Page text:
To say that Grace Lin speaks to the Asian American experience is probably not specific enough and, simultaneously, also much greater than that. As a sensei (sorry, I’m half Japanese and this means second generation in Japanese), Grace speaks poignantly of the pushes and pulls between her homeland and her “Americanization” conflicts that stem from trying to find the space where she fits in and yet connects with her ethnicity. I especially love Grace Lin’s Pacy series. The Year of the Dog is where Pacy discovers her career path in writing and illustrating books. The Year of the Rat has Pacy dealing with big changes coping from the loss of her best friend — the only other Asian American girl in her class who moves away to California. In real life, this happens to Grace as well, and this best friend turns out to be her future editor!
In honor of Martin Luther King, Junior, I have selected ten children’s and young adult books, both fiction and non-fiction, to help us all to understand exactly the magnitude of achievement that Martin Luther King, Jr. accomplished during his too short life. Happy Martin Luther King, Junior Day! And thank you to all the unsung heroes out there who stand up to injustice every day!
Please give a warm welcome to my librarian/blogger extraordinaire/Mom Friend The Fourth Musketeer! She graciously agreed to guest post on her her favorite books of 2011. I really, really wanted her list because she’s an expert in children’s and young adult historical fiction, and selfishly, I wanted this list for myself and my kids! We will work our way through it in 2012! How about you? What is your favorite historical fiction picture book, chapter book or young adult book?
The Penderwicks on Gardam Street brings up research on Dark Matter. Here’s more information on Dark Matter to draw out the scientist in your child.
Learning about our differences can be a powerful way for children to see from another person’s point of view. I encourage all parents to introduce some of these books or others like these to their children and use these stories as a reference when children bring up differences in school, particularly with special needs classmates. Because how great would it be if it were OUR child who can reach out like MacKenzie in The Friendship Puzzle?! The Friendship Puzzle and My Brother Charlie are a particularly powerful combination for anyone who has a sibling or classmate with autism and would be a great pair of books for any child starting kindergarten.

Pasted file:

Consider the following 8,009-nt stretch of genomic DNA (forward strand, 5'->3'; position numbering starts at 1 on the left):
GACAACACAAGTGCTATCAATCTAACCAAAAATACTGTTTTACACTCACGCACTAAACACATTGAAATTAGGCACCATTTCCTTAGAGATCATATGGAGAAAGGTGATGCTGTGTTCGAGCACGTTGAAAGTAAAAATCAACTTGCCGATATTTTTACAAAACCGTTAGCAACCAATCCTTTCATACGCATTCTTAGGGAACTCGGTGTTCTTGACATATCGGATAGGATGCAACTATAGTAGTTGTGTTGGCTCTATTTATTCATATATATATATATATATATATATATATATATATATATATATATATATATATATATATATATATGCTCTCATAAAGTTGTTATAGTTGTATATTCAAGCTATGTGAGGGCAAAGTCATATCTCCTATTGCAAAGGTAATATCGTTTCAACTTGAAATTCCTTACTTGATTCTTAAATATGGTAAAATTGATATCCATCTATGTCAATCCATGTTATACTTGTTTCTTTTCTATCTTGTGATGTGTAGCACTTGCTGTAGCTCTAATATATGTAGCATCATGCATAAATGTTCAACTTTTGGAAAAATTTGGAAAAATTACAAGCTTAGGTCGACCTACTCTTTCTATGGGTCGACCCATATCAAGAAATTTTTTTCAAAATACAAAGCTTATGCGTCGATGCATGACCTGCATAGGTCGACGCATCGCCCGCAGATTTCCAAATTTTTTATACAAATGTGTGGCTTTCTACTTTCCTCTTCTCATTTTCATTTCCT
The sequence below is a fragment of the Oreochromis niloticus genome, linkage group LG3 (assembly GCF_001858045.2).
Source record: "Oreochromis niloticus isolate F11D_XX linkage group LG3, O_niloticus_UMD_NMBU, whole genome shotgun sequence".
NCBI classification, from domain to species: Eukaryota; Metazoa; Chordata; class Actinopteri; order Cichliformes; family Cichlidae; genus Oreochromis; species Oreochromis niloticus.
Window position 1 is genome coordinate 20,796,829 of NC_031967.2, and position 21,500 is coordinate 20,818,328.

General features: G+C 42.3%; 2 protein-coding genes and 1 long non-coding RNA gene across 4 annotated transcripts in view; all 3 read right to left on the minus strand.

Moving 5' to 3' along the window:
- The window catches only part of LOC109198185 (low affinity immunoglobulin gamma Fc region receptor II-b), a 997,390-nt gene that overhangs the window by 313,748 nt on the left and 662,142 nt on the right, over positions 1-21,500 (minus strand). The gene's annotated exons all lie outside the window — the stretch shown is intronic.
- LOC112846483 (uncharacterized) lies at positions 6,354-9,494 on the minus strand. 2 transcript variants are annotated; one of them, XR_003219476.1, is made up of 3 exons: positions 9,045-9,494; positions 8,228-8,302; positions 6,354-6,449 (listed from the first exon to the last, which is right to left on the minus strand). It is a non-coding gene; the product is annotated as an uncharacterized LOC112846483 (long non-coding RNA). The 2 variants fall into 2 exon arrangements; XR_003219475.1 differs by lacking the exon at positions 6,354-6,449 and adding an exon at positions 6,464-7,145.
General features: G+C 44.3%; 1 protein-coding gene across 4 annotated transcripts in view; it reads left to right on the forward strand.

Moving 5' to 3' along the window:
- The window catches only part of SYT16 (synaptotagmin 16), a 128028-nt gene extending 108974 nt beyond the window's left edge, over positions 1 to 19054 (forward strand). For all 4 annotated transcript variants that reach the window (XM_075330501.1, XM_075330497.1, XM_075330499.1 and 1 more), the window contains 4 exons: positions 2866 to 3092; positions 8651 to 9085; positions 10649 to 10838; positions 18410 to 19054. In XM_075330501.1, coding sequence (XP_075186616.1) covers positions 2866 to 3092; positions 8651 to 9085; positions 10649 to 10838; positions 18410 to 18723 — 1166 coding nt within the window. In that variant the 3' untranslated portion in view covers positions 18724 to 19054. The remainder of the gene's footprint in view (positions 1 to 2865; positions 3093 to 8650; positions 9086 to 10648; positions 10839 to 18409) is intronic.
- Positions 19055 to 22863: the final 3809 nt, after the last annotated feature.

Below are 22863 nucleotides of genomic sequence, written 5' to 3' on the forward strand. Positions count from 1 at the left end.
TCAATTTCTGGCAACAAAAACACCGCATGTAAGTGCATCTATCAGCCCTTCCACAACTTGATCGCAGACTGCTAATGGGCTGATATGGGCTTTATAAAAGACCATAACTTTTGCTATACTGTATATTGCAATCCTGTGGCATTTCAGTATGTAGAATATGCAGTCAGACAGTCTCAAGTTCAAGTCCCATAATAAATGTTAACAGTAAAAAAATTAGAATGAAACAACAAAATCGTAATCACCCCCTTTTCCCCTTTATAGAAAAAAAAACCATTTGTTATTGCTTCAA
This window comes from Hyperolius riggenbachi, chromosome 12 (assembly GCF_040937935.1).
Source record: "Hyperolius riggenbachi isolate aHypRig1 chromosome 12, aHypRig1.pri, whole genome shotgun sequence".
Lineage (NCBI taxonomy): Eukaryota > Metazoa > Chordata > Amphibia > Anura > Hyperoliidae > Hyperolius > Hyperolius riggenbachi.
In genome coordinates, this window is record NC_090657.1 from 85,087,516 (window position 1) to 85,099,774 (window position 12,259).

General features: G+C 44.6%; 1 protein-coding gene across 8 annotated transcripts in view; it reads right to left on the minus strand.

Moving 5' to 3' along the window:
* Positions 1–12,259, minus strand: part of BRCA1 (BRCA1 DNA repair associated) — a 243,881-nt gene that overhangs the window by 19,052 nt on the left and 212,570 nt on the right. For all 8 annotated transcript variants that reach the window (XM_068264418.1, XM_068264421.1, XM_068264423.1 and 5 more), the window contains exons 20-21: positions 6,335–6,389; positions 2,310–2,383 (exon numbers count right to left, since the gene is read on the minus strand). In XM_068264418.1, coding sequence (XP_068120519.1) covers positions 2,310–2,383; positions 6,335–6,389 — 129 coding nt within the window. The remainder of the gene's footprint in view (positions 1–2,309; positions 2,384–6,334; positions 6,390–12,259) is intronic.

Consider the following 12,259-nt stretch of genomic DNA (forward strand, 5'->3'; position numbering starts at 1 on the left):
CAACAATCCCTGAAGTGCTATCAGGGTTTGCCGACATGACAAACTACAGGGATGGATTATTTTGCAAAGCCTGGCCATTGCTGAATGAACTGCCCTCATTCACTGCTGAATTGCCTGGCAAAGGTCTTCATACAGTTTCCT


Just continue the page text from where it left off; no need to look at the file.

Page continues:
I keep hearing how Middle School is all about socialization and that is a complex world for girls. I was grateful for these books to cross my path — three are from publishers and one from my child’s book club — because they shine a light through this three year minefield. Some of these characters actually are in bands, but they all rock. Hard. In their own way. And isn’t that what we all want for our girls as they round this next corner?
Please welcome my Mom Friend and yoga teacher’s daughter Ajani who is a voracious reader, reading secretly in bed with a flashlight under the covers, way past her bedtime. She reviews four books that she borrowed from me this past summer and returns them to me along with her book reviews. Thanks Ajani!
My middle child, and her entire third grade class it seems, loved Roald Dahl. She worked her way through most of his books before moving on to new authors. There is something about quirky characters, children who are single parented or orphaned, and a seemingly impossible challenge that is central to a Dahl book. These books that those qualities plus that je ne sais qois of a select group of unusual children who, as fate would have it, must find a way to work together in order to do something monumentally important. It’s nice to see more books in the spirit of Roald Dahl!
The Schneider Family Book Awards honor an author or illustrator for a book that embodies an artistic expression of the disability experience for child and adolescent audiences. I really like how these books let kids walk in the shoes of another and I find the themes of “trying to fit in versus accepting themselves and their family members” to be universal for all children.